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Pink Signs in New Jersey "Video Added"


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Moving over on an N.J road could save a first responder’s life. These pink signs will remind you.




Donna Setaro, center, mother of State Trooper Marc Castellano, who was struck and killed by a car in 2010, places a Move Over law sticker on a DOT truck Friday. Joining her at an awareness event was, left, Eric Heitmann, division of highway traffic safety director, Diane Gutierrez-Scaccetti, transportation commissioner and State Police Superintendent Col. Patrick Callahan.


By Larry Higgs | NJ Advance Media for NJ.com


Jersey drivers who hit the highways this summer will see big pink signs and posters in Quick Chek stores to remind them to move over one lane or slow down when they see first responders or road crews.


They’re the type of reminders that could have spared NJDOT worker Andrew Richards from being injured earlier this year.


Richards, 58 of Willingboro, was trapped in the cab of his Emergency Service Patrol truck when he and State Police stopped for a crash on I-295 south in Lawrence Township earlier this year. The driver of the vehicle that hit his truck lost control after hitting debris in the road, colliding with the patrol truck on the left shoulder and crushing the cab, Richards said. He returned to the job after suffering neck and back injuries.


“Had they moved over, it would have been a different story,” he said at a Friday event to launch an awareness campaign for the state’s Move Over Law at the Richard Stockton Service area on the New Jersey Turnpike.


That 2009 law requires a driver to either move over one lane or slow down when approaching a crash scene, a disabled vehicle or construction area. Bright pink portable highway signs, telling drivers to move over, and smaller stickers of the same design will be seen on roadsides and on NJDOT and other first responder vehicles this summer as reminders.


The goal is that every first responder, road worker, and tow truck driver “goes home at night” after their shift, said Diane Gutierrez-Scaccetti, state transportation commissioner.



Andrew Richards of Willingboro, a state DOT Emergency Services Patrol worker who was injured warning traffic of a crash on I-295, gets a hug from Donna Setaro, mother of a state trooper killed by a driver 11 years ago at an event to raise awareness of the state Move Over law to protect first responders.


Move Over law posters will be displayed in 72 Quick Chek stores and 67 gas stations, she said. In 2021, 22 first responders or highway workers have been killed across the country, she said.


State Police, Department of Transportation and State Highway Safety Division officials joined with Donna Setaro, the mother of State Trooper Marc Castellano, who was struck and killed by a car in June 2010 while he was working on the side of I-195. In 11 years she has conducted hundreds of presentations to 140,000 people to raise awareness of the law.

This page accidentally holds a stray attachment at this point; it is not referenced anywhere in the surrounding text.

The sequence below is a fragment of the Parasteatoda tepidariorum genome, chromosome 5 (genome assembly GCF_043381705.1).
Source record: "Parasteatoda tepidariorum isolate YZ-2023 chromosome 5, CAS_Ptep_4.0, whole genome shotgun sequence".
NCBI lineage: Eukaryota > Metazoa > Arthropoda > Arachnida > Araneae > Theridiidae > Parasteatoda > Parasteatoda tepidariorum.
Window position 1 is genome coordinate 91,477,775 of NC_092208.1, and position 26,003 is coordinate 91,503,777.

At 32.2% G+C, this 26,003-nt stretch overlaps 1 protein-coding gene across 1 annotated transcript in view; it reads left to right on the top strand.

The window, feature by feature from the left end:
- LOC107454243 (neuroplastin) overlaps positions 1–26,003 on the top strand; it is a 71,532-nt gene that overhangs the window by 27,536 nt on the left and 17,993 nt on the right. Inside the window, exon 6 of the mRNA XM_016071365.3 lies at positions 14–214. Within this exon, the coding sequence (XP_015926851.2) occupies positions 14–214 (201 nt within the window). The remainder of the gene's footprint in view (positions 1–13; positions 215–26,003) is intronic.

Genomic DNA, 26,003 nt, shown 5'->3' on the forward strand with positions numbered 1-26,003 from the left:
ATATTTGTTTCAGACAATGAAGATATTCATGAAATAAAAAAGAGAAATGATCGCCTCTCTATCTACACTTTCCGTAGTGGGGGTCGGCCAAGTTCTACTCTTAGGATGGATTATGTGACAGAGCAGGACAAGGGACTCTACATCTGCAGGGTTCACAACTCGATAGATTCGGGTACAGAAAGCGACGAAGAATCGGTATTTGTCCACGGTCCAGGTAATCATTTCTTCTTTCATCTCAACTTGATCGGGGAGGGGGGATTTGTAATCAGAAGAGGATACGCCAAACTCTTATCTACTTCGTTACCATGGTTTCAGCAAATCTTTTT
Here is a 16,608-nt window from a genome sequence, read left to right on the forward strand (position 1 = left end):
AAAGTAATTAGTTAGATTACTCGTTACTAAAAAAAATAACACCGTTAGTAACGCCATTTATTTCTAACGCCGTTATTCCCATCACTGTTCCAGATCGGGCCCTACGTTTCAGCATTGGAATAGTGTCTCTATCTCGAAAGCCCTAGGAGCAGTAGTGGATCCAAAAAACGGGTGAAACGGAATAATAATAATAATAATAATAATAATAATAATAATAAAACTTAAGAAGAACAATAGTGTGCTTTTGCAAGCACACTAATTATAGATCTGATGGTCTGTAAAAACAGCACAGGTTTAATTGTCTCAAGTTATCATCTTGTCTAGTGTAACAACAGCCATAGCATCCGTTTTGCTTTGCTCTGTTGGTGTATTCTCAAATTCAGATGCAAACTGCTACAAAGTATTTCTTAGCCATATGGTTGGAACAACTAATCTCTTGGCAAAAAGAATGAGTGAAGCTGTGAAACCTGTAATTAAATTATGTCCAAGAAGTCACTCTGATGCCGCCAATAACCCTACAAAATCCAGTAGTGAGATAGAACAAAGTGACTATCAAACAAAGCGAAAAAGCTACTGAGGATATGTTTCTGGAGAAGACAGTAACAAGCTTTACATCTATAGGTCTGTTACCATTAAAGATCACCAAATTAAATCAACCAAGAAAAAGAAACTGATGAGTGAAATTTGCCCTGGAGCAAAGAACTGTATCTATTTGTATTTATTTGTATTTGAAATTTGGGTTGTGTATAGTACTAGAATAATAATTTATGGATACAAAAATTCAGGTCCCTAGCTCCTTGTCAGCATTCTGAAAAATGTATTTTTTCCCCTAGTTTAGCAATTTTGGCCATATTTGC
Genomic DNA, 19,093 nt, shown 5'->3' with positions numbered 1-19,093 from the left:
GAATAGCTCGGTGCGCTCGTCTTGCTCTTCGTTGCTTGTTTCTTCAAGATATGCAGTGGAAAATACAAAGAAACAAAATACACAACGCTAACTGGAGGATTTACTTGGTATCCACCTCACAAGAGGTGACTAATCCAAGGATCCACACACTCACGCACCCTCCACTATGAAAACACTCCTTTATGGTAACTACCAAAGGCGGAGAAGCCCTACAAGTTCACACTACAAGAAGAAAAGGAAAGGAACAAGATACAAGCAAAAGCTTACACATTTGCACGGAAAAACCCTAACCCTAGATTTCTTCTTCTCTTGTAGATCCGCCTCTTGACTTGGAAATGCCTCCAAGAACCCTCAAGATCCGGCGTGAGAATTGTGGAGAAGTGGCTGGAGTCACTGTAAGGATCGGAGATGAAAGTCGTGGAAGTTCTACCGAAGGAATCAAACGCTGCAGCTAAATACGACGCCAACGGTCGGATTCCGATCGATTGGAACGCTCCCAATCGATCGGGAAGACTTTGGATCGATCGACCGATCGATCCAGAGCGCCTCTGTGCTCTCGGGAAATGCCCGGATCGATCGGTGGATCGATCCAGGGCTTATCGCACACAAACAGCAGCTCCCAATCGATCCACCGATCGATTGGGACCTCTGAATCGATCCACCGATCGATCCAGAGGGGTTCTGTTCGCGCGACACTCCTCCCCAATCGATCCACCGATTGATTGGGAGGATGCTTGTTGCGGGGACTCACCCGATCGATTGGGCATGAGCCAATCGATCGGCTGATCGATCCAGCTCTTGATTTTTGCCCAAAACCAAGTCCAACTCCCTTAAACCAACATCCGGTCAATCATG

“I hope the (move over law) stickers will become a familiar brand, so when people see it, they know what it means,” Setaro said. “It would be nice if it (moving over or slowing down) became an involuntary reflex.”


Most first responders have had a close call, including New Jersey’s top cop, State Police Superintendent Col. Patrick Callahan, who recalled the only warning he had was the sound of tires on the rumble strip between the shoulder and the travel lane.


“I remember having to dive on the hood of my troop car because of a distracted driver,” he said. “The campaign is to remind people to slow down in the most densely populated state in the nation, it saves lives.”


All the speakers touched on the death of Trooper Castellano as an example of what’s at stake. He was hit by a vehicle traveling at 70 mph and his body thrown hundreds of feet by the impact, Setaro said.


“I think about his last moments…I remember at the hospital, they said nothing more could be done and the nurse taping his eyes shut,” she said. “I’m continuing to do what he’d want me to do.”


The Move Over law was modified in 2019, to stiffen penalties and assess two motor vehicle points for repeat offenders convicted of a violation three or more times in 12 months, said Eric Heitmann, state division of highway traffic safety director.


“If you see flashing lights (on the side of the road), I urge you to do what’s right, slow down and move over,” he said.


But Setaro said it’s not about the tickets or fines.


Sunday will be the eleventh anniversary of the crash that claimed her son’s life.


“I went to the cemetery (this week.) It feels like yesterday,” she said.



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NJDOT Commissioner Diane Gutierrez-Scaccetti, NJSP Superintendent Colonel Patrick Callahan, and other state transportation agencies that make up the NJ Traffic Incident Management (NJTIM) task force, launched a bumper sticker and poster campaign to raise public awareness of the Slow Down, #MoveOverLaw.

The goal of this campaign is to remind drivers approaching stopped emergency or work vehicles to #SLOWDOWN and if it is safe to do so, #MOVEOVER.

Visit NJTIM.org for more information.























The goal of this campaign is to remind drivers approaching stopped emergency or work vehicles to #SLOWDOWN and if it is safe to do so, #MOVEOVER.

Visit NJTIM.org for more information.



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